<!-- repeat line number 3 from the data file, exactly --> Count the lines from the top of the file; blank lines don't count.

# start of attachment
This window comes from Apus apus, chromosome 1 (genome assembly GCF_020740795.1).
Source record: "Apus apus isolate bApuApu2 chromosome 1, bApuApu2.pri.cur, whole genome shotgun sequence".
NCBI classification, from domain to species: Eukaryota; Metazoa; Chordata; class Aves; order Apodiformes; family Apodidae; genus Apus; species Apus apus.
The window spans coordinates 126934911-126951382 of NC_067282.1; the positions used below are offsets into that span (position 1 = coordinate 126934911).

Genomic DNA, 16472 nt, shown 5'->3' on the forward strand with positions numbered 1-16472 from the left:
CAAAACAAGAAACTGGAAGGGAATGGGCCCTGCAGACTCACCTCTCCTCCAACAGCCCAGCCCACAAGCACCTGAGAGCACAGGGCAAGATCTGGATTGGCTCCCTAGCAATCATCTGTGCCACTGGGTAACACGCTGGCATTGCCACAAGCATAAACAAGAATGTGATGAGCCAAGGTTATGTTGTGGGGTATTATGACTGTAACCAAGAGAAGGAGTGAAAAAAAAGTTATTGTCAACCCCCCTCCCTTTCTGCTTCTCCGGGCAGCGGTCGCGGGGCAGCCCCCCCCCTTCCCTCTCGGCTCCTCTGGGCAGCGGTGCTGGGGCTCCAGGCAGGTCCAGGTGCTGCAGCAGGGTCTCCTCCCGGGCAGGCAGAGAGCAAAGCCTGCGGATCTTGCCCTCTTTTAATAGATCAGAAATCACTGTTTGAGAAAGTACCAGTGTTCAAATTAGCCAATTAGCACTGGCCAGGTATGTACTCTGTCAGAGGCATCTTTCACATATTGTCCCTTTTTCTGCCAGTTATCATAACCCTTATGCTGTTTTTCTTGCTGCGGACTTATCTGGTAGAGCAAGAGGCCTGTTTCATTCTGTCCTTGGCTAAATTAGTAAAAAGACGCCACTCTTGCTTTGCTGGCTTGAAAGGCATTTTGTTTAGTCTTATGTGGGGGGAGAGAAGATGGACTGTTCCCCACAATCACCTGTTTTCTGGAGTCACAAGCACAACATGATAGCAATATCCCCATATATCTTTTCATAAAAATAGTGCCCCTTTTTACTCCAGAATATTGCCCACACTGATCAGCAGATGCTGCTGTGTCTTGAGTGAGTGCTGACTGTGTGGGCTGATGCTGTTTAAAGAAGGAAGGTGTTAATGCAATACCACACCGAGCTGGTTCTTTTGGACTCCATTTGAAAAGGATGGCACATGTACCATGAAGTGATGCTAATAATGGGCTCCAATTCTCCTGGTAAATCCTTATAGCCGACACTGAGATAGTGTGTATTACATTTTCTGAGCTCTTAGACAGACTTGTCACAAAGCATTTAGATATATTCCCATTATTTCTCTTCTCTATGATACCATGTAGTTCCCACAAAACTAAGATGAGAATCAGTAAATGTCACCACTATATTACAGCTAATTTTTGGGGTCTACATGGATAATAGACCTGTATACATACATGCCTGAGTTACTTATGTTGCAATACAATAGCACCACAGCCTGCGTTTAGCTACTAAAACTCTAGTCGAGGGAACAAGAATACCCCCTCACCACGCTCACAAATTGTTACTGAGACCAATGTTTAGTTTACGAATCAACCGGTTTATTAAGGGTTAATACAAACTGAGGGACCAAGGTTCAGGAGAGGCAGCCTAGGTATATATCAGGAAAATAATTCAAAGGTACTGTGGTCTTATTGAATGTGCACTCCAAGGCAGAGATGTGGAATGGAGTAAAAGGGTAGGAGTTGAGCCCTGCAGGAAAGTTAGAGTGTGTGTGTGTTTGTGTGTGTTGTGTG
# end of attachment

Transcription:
NCBI classification, from domain to species: Eukaryota; Metazoa; Chordata; class Aves; order Apodiformes; family Apodidae; genus Apus; species Apus apus.